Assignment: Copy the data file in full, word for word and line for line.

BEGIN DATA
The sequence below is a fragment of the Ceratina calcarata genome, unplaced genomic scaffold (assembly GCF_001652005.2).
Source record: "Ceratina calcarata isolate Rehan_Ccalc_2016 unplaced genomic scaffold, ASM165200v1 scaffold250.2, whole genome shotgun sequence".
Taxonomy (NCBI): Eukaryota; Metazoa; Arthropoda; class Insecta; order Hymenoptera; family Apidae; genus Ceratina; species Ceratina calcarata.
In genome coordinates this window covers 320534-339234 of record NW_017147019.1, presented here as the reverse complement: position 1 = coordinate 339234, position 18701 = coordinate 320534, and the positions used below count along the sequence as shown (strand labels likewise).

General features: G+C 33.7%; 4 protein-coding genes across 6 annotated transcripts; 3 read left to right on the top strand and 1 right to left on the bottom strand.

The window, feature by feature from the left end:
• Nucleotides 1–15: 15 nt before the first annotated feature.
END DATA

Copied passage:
The sequence below is a fragment of the Ceratina calcarata genome, unplaced genomic scaffold (assembly GCF_001652005.2).
Source record: "Ceratina calcarata isolate Rehan_Ccalc_2016 unplaced genomic scaffold, ASM165200v1 scaffold250.2, whole genome shotgun sequence".
Taxonomy (NCBI): Eukaryota; Metazoa; Arthropoda; class Insecta; order Hymenoptera; family Apidae; genus Ceratina; species Ceratina calcarata.
In genome coordinates this window covers 320534-339234 of record NW_017147019.1, presented here as the reverse complement: position 1 = coordinate 339234, position 18701 = coordinate 320534, and the positions used below count along the sequence as shown (strand labels likewise).

General features: G+C 33.7%; 4 protein-coding genes across 6 annotated transcripts; 3 read left to right on the top strand and 1 right to left on the bottom strand.

The window, feature by feature from the left end:
• Nucleotides 1–15: 15 nt before the first annotated feature.